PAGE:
They’re never going to go away. You have to learn how to manage them. And so in this podcast episode, which was like 300 episodes ago, I gave you strategies for doing that. And it’s called episode 48. What to do when it all goes wrong. Finally, there are some things that I’d like you to meditate on, some knowledge that I’ve picked up over the years, that when I heard it, I said, that’s interesting. But now I think about it every single day. And it helps inform my decision and my reaction and my stress. And the first thing is you are not your business. When people are attacking your rates, when people are mad because they’re fired, they are attacking your business. They are not attacking you. Your amygdala does not know the difference. Your amygdala does not know what a business is. Your amygdala says, they’re attacking us. Here comes the lion. You need to understand that you and your business are two separate things. Not only will this make it easier to do hard, hard things like raising your rates. But when you’re facing the consequences of doing those hard things or correcting your mistakes, it will help you to have some separation, OK? Like an out of body experience.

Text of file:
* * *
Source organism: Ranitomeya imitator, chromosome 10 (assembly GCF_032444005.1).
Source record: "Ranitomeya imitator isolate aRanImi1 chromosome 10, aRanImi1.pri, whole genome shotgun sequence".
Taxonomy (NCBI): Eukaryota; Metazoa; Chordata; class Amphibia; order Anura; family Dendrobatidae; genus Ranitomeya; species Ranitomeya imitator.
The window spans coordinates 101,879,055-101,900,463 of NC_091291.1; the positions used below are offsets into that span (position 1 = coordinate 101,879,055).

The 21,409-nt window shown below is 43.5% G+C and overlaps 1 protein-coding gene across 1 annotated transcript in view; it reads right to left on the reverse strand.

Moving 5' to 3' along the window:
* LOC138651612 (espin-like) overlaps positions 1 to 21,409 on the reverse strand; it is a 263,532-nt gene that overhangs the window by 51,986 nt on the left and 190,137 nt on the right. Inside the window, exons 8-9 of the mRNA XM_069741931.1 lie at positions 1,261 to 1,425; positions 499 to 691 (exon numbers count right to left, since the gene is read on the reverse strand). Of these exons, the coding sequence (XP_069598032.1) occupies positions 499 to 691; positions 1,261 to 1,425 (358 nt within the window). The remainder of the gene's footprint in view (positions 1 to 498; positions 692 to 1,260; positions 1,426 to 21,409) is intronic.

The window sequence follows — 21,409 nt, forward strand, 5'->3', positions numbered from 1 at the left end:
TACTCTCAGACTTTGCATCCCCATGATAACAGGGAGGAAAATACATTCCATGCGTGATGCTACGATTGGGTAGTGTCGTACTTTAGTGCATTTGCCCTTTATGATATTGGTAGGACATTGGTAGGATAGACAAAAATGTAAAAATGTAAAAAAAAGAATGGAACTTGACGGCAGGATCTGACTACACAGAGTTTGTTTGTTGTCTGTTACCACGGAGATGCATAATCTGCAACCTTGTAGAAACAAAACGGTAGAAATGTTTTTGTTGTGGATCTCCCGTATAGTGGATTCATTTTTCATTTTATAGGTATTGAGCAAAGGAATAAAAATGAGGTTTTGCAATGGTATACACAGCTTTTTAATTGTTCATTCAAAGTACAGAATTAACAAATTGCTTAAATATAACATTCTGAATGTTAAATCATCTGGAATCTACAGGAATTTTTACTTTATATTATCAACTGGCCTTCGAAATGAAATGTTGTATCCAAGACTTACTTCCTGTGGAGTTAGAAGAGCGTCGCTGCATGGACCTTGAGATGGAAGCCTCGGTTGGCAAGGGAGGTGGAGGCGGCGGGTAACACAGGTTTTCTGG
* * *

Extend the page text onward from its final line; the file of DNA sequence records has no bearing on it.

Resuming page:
Chris (33:50):

The next thing is what I said five minutes ago, which is that your challenges will help others who have the same challenges someday. Believe that everything that you go through can be turned around to help somebody else avoid the same pain. And the more painful the thing that you’re going through, the more profoundly grateful I am when it’s all over, because you say, damn, that was hard. That was a 10 out of 10 emotional pain. And somebody else won’t have to go through it because I did. That means, and the best way to do that is to be completely transparent about your mistakes, about your struggles, to tell your audience and your personal board of directors. I went through this. It was hard. I made it out, but here’s how I screwed it up. Here’s how it almost killed me. Here’s the negative thoughts that I contemplated, because it will help them.

Chris (34:41):